U.S. Joint Fire Science Program


Date of this Version


Document Type



Final Report JFSP Project Number: 09-1-10-7


US government work.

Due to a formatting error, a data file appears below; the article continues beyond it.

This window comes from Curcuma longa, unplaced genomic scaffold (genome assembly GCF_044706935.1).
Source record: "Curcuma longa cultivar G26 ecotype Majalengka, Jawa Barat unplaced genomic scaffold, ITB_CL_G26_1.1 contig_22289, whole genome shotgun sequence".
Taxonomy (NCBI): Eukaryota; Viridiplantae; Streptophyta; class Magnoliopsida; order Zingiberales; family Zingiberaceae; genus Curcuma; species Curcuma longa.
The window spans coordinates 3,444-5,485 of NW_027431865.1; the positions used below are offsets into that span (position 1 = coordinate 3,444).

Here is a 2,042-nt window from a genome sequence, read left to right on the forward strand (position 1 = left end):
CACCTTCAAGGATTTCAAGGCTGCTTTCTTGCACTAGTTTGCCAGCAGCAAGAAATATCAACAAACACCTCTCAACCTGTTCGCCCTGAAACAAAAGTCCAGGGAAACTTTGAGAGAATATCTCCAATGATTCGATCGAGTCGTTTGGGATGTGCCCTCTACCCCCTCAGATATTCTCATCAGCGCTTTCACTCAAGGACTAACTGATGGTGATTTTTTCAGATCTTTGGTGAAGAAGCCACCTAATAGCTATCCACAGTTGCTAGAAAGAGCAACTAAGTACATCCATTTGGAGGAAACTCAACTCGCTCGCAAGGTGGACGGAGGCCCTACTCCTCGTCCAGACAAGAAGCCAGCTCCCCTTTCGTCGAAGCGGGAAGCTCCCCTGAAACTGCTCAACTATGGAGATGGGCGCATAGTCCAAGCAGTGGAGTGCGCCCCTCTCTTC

The extent and severity of fires in the United States during the last decade has been remarkable. Since 2002, there has been seven years (2002, 2004, 2005, 2006, 2007, 2011, 2012) when over 2.8 million ha have burned, more than twice the previous decade. The extent of recent fire activity has increased risks to lives and property (Cohen 2008; , biodiversity and species-at-risk (Spies et al. 2006), the timber value of forests (Butry et al. 2001) and forests as a carbon sink (Hurteau et al. 2008, 2011). Although one driver of the increase in fire extent, at least in western forests, is climate change (Westerling et al. 2006), human agency in the form of fire management has significantly contributed to the severity and extent of recent wildfires. Since the turn of the 20th century federal forest fire policy has emphasized fire suppression and the policy has been very successful at reducing the area burned by fire until the most recent decade (Pyne 1982; Stephens and Ruth 2005; Miller et al. 2009a). The effect of fire suppression on fire activity in western forests is geographically variable and can be generalized based on knowledge of fire regimes prior to fire suppression. Fire regimes characterize the cumulative effect of temporal and spatial patterns of fire behavior and fire effects on vegetation and ecosystems over a specified period of time, usually centuries (Agee 1993; Brown 2000). Fire suppression has had little effect on fire regimes in wet or cold forests that historically burned at high severity at intervals of 200-400 years (Agee 1993; Morgan et al. 2001; Schoennagel et al. 2004). On the other hand, suppression of fire in dry pine and mixed conifer forests that once experienced frequent (every 5-30 years) low-moderate severity surface fire has led to an increase in forest density and the quantity and continuity of surface and canopy fuels (e.g. Covington and Moore 1994; Skinner and Chang 1996; Taylor 2000; Beaty and Taylor 2007; Fule et al. 2009; Skinner et al. 2006a,b; van Wagtendonk and Fites-Kaufman et al. 2006). The increase in surface and canopy fuel has increased the risk of high severity fire and high severity fire effects, and area burned at high severity has recently increased in the southern Cascades and Sierra Nevada in California (Miller et al. 2009a).The severity of recent wildfires is a concern to fire and resource managers in California and other western states (Fried et al. 2004; Fulé et al. 2004) and has led to shifts in forest management (i.e. Healthy Forest Restoration Act 2003) to emphasize reduction of surface and canopy fuels to reduce the potential for high severity fire (Agee and Skinner 2005; Schmidt et al. 2008).